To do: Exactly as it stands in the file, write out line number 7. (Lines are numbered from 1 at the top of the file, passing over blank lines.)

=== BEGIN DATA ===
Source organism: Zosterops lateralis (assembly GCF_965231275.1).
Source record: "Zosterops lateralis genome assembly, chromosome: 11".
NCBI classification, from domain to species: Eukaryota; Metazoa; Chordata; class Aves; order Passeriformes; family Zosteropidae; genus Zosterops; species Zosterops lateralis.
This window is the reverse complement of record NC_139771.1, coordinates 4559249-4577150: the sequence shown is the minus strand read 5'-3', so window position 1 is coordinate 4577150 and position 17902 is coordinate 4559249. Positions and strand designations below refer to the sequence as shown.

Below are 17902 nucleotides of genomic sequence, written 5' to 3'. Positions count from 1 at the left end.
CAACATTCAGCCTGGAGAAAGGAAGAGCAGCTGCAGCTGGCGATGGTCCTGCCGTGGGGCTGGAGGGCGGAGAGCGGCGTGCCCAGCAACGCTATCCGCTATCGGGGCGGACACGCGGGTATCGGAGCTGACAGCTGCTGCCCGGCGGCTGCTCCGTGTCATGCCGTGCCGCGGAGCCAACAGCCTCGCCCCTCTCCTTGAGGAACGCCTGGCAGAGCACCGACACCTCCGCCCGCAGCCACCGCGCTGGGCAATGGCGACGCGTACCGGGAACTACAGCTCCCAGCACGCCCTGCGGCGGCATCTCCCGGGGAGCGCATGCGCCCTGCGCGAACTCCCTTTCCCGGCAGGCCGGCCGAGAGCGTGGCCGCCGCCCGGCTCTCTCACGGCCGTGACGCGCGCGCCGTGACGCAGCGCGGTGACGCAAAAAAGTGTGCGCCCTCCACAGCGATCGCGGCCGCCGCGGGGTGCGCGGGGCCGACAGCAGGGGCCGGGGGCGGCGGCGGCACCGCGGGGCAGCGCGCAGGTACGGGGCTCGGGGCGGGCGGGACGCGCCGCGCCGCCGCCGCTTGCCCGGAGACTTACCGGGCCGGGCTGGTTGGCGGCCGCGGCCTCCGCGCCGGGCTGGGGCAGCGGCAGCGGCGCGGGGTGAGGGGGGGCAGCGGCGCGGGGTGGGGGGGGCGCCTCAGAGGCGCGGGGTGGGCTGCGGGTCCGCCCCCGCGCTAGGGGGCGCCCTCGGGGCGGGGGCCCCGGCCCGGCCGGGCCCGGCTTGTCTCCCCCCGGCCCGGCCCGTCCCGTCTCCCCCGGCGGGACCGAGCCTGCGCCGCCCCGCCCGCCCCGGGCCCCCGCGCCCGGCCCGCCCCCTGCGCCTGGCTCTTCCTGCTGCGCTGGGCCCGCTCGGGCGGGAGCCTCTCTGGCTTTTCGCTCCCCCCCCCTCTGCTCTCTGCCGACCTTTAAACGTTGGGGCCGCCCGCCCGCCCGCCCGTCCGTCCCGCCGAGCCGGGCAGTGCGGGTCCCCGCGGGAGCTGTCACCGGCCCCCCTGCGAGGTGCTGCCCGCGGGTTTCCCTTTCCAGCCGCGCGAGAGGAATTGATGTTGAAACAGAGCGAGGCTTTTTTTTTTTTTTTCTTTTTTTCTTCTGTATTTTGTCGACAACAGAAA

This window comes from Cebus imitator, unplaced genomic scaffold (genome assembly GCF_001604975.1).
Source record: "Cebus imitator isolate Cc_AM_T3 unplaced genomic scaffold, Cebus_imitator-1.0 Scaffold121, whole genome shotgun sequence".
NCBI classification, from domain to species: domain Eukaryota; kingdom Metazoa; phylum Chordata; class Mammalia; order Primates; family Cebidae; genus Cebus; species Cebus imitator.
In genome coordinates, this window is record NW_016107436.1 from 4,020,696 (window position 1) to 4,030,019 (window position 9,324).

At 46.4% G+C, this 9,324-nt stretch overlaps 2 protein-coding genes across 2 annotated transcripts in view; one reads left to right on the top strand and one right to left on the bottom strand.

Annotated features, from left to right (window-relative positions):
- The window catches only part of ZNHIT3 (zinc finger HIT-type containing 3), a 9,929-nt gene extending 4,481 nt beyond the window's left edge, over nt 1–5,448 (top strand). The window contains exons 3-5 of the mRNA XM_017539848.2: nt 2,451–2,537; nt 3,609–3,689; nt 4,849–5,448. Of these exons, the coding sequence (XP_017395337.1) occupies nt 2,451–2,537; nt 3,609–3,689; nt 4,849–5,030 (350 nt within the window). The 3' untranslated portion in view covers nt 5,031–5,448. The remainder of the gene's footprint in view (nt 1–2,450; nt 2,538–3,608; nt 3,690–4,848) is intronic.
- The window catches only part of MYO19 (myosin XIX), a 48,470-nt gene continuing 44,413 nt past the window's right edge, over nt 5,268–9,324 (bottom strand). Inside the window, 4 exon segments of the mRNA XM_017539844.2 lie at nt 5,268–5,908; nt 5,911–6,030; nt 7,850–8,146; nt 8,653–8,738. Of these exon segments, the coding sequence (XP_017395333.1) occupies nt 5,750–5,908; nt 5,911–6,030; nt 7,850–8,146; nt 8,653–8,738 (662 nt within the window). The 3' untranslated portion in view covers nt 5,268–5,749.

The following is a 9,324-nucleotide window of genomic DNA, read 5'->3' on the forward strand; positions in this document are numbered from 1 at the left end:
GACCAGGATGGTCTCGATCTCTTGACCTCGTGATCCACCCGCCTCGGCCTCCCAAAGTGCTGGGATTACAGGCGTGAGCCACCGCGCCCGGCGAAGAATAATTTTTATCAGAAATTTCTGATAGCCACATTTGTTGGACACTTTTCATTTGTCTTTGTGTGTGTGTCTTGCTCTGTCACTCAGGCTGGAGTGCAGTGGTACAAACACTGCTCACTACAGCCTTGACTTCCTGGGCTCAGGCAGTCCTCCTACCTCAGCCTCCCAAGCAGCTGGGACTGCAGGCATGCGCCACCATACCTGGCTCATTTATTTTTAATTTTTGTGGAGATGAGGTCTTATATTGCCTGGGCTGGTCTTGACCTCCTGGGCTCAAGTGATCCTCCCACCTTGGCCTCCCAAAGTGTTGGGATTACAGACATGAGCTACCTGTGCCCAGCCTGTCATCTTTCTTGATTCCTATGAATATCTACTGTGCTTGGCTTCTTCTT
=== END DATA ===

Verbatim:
This window comes from Cebus imitator, unplaced genomic scaffold (genome assembly GCF_001604975.1).